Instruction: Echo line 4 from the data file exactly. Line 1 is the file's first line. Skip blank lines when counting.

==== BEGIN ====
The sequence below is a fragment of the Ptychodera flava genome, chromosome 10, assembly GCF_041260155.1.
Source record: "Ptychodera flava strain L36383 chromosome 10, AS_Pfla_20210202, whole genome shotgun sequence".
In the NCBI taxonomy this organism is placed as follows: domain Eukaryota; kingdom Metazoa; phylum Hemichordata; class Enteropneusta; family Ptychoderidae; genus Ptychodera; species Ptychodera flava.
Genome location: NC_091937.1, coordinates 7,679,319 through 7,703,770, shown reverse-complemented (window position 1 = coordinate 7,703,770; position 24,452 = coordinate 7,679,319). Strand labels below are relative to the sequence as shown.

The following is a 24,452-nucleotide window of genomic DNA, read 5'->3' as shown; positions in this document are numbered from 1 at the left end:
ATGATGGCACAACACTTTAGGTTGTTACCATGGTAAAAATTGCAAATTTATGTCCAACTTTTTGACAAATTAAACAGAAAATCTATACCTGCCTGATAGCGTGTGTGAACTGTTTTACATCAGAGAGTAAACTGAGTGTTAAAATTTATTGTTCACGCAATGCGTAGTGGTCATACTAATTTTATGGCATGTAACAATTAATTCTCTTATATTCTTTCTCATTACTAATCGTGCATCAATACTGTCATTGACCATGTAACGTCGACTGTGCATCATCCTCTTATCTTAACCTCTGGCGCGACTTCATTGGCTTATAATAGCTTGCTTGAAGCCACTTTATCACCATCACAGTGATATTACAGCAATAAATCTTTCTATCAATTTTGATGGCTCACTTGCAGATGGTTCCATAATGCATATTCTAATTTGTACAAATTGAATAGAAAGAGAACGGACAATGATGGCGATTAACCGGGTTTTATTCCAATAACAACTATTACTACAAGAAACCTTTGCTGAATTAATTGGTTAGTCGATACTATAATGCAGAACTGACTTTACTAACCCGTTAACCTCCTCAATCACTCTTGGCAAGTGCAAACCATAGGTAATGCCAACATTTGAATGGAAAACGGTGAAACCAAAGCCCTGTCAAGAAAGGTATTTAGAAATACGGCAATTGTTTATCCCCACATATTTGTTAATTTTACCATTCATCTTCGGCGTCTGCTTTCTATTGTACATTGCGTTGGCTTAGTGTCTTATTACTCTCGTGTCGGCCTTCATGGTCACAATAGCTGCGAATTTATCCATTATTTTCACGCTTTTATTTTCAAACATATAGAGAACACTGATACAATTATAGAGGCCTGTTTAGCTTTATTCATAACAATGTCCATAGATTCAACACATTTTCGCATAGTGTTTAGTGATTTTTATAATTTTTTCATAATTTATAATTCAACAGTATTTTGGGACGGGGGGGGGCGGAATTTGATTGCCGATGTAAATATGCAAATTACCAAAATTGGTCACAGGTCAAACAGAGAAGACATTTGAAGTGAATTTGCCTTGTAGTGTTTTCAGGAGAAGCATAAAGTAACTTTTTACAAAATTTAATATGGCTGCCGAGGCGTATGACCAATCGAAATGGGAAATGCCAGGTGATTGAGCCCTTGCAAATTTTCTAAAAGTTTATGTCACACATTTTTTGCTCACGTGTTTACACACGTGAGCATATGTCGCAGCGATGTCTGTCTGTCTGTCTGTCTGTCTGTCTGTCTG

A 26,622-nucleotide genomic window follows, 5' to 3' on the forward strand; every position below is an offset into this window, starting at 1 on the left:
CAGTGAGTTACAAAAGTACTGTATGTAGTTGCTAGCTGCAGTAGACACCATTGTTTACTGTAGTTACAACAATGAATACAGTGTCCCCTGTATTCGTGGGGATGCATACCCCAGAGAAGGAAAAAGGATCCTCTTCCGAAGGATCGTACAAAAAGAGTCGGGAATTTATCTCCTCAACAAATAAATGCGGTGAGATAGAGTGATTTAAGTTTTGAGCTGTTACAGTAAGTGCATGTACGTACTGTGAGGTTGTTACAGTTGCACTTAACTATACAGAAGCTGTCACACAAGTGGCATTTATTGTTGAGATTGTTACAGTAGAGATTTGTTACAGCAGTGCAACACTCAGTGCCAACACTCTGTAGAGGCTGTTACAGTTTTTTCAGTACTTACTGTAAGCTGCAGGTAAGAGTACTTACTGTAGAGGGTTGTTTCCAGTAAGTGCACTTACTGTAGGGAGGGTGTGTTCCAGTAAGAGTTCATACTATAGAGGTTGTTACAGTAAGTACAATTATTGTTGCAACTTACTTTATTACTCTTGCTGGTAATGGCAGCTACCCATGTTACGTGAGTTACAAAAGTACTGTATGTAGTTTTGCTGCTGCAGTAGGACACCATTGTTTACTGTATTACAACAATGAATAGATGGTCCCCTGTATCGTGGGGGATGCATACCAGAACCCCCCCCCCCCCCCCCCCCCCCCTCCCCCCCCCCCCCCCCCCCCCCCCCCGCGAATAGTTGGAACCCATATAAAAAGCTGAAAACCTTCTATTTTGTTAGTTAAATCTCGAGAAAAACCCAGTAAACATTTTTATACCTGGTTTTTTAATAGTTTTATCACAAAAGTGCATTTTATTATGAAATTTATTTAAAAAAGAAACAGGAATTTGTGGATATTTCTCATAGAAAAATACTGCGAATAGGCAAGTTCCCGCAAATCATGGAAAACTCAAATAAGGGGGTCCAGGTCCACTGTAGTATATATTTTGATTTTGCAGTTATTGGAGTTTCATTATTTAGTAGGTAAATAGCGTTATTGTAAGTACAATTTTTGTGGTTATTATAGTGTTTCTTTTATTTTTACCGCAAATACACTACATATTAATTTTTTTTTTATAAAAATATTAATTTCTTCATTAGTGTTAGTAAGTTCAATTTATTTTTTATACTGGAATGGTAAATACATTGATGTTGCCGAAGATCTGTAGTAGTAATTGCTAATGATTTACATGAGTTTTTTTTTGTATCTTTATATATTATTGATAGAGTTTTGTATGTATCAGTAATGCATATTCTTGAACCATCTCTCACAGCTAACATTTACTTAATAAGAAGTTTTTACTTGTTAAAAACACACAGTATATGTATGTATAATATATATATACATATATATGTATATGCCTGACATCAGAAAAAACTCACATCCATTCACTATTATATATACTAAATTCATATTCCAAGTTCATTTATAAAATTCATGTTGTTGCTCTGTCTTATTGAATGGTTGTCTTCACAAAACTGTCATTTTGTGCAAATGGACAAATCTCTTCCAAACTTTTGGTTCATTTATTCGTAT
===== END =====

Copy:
Genome location: NC_091937.1, coordinates 7,679,319 through 7,703,770, shown reverse-complemented (window position 1 = coordinate 7,703,770; position 24,452 = coordinate 7,679,319). Strand labels below are relative to the sequence as shown.